"Erin, your mother has been in an accident, and we don't know if she's going to make it."
That was the way my father started the phone call that would change my life. It was 2016, and he was calling from three provinces away. My mother had been in an accident, and while we didn't know it then, that one event would change not only her life, but lives of everyone around her.
For the next five months, her life was a terrifying blur of ambulance rides, surgeries, and long stays in hospitals in both Nova Scotia and New Brunswick. While the details of her story aren't mine to share, the result is that my mother now identifies as a person with a disability and uses a wheelchair.
As someone who has worked in the disability space for several years prior to my mother's accident, I was in a unique position to help my parents with the upheaval it caused. I was fortunate enough to be able to provide both hands-on support and accommodations advice, but seeing how this experience has changed their lives caused me to look at the world from a fresh perspective. I began to notice how different the world now was for my mother; how inaccessible, complicated, and unfamiliar it had become.
It cast my work in a whole new light.
While my mother is the same amazing person she has always been, my mother's disability and her reliance on a wheelchair had a profound impact on my parents' day-to-day lives. They were forced to move out of the two-story home where I had grown up, and relocate to a wheelchair-friendly, accessible one-story home. Travelling became more complicated, and they couldn't go out to eat at the same restaurants they used to enjoy, because some of those places weren't accessible for my mother and her wheelchair.
The reality is, disability is something that can happen to anyone at any time – either permanently or temporarily. My mother's disability gave me a new perspective on the role that I play at work, but it showed me we all need to do more to help promote inclusion at work and in society.
Advancing disability inclusion
In my role, I find it helps to keep my mother and my family's experiences top of mind and close to my heart as I work to educate our colleagues across the enterprise and help improve accessibility for all our colleagues, customers, and communities so that everyone feels welcome and supported to participate and contribute.
I know that I'm a connector between our colleagues with disabilities, the wider disability community, and the Bank, and I'm grateful to have been a part of, and had a front-row seat to, how TD has progressed on disability inclusion over the last 12 years.
In that time, TD has marked several milestones as we work towards making banking and financial services more accessible for people with disabilities. Earlier this year, we became the first Canadian bank to introduce a dedicated phone line for customers who are Deaf and use American Sign Language (ASL) or Langue des Signes Québécoise (LSQ) , we launched a new accessibility tool to help make online user experiences more accessible to our customers, and we worked with Accenture to create a program that factors in disability inclusion across marketing and communications on a global scale.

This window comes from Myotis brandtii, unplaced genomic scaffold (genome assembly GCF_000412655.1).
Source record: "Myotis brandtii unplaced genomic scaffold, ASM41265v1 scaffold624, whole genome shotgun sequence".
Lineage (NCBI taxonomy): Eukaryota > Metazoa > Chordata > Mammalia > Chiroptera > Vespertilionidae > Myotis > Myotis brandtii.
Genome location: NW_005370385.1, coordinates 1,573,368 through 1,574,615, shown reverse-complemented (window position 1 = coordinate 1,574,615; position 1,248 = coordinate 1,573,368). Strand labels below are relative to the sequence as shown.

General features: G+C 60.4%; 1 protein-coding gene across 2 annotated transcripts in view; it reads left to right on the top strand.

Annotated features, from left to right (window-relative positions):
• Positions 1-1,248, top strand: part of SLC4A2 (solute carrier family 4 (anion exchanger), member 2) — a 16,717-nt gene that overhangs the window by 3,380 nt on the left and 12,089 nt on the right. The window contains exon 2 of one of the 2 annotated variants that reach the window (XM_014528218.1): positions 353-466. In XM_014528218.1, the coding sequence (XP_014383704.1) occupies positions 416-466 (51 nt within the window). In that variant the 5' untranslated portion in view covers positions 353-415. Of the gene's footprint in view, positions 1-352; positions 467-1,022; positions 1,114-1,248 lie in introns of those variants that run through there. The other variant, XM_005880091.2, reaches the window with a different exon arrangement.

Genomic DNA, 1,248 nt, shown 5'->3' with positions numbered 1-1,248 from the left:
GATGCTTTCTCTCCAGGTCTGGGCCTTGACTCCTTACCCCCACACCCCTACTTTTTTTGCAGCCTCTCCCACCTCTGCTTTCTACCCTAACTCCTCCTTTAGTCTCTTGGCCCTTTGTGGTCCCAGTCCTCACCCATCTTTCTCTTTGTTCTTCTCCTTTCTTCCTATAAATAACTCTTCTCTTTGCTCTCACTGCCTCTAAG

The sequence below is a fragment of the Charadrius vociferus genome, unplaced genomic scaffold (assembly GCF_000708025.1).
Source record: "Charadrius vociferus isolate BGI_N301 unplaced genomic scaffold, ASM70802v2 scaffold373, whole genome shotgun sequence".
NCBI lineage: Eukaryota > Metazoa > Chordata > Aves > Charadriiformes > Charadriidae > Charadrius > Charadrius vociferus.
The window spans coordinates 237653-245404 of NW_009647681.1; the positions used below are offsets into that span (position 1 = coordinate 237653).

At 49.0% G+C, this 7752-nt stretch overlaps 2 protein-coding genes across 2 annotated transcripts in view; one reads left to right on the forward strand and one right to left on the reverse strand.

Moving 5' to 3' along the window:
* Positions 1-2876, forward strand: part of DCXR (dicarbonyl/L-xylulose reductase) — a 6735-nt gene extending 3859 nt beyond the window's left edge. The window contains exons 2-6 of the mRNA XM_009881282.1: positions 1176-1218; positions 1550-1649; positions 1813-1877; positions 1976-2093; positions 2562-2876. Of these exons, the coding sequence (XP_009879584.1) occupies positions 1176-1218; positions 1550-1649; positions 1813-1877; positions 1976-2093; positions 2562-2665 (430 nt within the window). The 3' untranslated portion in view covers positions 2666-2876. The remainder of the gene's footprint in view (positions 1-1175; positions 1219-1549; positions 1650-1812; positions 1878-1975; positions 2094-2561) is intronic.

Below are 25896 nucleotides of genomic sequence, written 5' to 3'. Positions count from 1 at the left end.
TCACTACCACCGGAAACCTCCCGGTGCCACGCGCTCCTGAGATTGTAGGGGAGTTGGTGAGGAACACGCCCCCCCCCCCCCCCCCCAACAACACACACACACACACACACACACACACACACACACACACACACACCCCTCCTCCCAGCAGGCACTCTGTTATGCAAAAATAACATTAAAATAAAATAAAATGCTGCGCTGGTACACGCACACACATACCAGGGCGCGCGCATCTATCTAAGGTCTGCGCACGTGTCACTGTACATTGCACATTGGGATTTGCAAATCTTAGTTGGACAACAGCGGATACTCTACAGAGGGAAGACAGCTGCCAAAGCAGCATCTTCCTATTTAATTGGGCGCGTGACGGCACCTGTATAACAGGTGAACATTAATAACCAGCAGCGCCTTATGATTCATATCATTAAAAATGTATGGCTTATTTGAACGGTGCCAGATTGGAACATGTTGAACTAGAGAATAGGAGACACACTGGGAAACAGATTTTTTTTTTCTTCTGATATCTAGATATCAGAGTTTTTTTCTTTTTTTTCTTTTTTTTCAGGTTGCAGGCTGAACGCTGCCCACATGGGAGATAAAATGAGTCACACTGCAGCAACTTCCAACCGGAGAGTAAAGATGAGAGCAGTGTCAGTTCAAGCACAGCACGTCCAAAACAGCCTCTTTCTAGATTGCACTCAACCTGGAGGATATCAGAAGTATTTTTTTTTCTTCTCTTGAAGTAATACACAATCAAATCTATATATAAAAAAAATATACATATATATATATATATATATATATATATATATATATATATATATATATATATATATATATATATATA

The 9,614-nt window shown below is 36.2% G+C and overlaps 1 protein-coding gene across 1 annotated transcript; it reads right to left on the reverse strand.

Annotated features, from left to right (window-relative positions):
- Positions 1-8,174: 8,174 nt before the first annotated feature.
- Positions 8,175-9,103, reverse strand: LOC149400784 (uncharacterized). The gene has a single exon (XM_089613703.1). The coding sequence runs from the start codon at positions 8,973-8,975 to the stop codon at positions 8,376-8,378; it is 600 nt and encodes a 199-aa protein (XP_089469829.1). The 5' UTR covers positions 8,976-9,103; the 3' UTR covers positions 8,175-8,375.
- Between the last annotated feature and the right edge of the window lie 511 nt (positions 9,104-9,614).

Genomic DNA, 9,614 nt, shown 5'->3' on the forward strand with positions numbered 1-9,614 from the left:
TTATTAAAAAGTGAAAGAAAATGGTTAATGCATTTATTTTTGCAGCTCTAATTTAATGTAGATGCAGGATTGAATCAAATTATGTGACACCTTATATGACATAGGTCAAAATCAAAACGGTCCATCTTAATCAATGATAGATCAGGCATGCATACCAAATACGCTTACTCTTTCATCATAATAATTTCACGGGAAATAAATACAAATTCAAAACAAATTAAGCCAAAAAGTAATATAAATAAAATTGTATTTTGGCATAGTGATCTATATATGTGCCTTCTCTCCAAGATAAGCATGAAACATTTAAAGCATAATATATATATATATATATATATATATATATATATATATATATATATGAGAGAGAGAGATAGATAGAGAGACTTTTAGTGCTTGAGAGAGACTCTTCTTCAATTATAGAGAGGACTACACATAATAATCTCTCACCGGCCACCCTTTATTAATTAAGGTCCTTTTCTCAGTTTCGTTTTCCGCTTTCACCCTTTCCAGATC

Our role in helping to evolve perceptions
Government statistics show that one in four Canadians and Americans live with some form of disability. But we can't leave it up to those with disabilities to be the sole voices of education and advocacy; it's up to all of us to do what we can to promote inclusion and understanding, something often referred to as active allyship.
For me, active allyship takes the form of participating and contributing to our colleague community groups and attending events to learn more about the disability community and create new connections. I do my best to take what I learn from the disability community and advocate for change to improve the programs and processes that are causing issues or creating difficulties for the community, both at work and outside of work.
What I have learned from these experiences, is that one of the biggest misconceptions we all need to help correct in this space is that disability is a negative word.
While the disability community is diverse in experiences and perspectives, in the wider community and here at TD, we've learned that "disability" and "disabled" are not words to be avoided and replaced with euphemisms. In fact, like my mother, many embrace that aspect of their identity. When we avoid using these words, we fail to reject ableism and the misconception that disabled people are inherently inferior to non-disabled people.
There remains much to be done in removing barriers to access for people with disabilities and to improving perceptions around the strengths, skills, and value of people with disabilities.
While I am so proud of all the work that is being done and all the progress TD has made in the disability space, I think it is essential that we continue to get input from people with lived experience and move forward intentionally to help further elevate our processes and expectations to always consider accessibility from the start.
Disability can affect all of us, whether now or later in life, temporarily or permanently, directly or, indirectly through the people we love. It is the responsibility of all of us and it benefits all of us to drive accessibility, equity, and inclusion for everyone.